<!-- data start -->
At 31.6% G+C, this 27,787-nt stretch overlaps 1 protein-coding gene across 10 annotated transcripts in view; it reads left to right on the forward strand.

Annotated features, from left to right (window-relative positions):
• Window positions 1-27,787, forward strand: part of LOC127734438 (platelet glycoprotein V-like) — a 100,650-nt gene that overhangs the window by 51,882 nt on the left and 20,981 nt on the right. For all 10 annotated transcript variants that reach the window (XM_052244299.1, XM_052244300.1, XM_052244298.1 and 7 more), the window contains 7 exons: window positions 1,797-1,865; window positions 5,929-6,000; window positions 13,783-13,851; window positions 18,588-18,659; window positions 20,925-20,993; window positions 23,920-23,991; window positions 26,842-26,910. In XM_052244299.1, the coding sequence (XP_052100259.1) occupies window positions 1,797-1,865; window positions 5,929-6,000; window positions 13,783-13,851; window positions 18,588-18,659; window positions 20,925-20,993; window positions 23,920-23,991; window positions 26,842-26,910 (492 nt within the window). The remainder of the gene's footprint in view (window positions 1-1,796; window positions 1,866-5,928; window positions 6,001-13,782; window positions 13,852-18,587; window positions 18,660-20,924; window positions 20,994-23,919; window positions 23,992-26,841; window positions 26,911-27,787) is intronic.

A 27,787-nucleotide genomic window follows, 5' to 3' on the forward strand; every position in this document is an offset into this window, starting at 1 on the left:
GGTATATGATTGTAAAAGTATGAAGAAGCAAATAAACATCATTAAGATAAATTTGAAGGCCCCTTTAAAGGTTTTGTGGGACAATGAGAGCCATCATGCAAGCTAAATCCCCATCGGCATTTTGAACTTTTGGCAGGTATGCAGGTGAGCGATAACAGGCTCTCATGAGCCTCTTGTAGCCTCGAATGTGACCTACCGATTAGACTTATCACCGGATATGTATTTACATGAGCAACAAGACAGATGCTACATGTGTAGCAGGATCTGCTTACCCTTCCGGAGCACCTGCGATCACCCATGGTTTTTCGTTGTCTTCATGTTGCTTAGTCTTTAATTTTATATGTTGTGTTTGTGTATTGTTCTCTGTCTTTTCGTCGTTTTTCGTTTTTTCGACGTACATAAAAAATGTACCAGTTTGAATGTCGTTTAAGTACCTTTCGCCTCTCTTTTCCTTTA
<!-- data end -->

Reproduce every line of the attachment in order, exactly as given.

At 31.6% G+C, this 27,787-nt stretch overlaps 1 protein-coding gene across 10 annotated transcripts in view; it reads left to right on the forward strand.

Annotated features, from left to right (window-relative positions):
• Window positions 1-27,787, forward strand: part of LOC127734438 (platelet glycoprotein V-like) — a 100,650-nt gene that overhangs the window by 51,882 nt on the left and 20,981 nt on the right. For all 10 annotated transcript variants that reach the window (XM_052244299.1, XM_052244300.1, XM_052244298.1 and 7 more), the window contains 7 exons: window positions 1,797-1,865; window positions 5,929-6,000; window positions 13,783-13,851; window positions 18,588-18,659; window positions 20,925-20,993; window positions 23,920-23,991; window positions 26,842-26,910. In XM_052244299.1, the coding sequence (XP_052100259.1) occupies window positions 1,797-1,865; window positions 5,929-6,000; window positions 13,783-13,851; window positions 18,588-18,659; window positions 20,925-20,993; window positions 23,920-23,991; window positions 26,842-26,910 (492 nt within the window). The remainder of the gene's footprint in view (window positions 1-1,796; window positions 1,866-5,928; window positions 6,001-13,782; window positions 13,852-18,587; window positions 18,660-20,924; window positions 20,994-23,919; window positions 23,992-26,841; window positions 26,911-27,787) is intronic.

A 27,787-nucleotide genomic window follows, 5' to 3' on the forward strand; every position in this document is an offset into this window, starting at 1 on the left:
GGTATATGATTGTAAAAGTATGAAGAAGCAAATAAACATCATTAAGATAAATTTGAAGGCCCCTTTAAAGGTTTTGTGGGACAATGAGAGCCATCATGCAAGCTAAATCCCCATCGGCATTTTGAACTTTTGGCAGGTATGCAGGTGAGCGATAACAGGCTCTCATGAGCCTCTTGTAGCCTCGAATGTGACCTACCGATTAGACTTATCACCGGATATGTATTTACATGAGCAACAAGACAGATGCTACATGTGTAGCAGGATCTGCTTACCCTTCCGGAGCACCTGCGATCACCCATGGTTTTTCGTTGTCTTCATGTTGCTTAGTCTTTAATTTTATATGTTGTGTTTGTGTATTGTTCTCTGTCTTTTCGTCGTTTTTCGTTTTTTCGACGTACATAAAAAATGTACCAGTTTGAATGTCGTTTAAGTACCTTTCGCCTCTCTTTTCCTTTA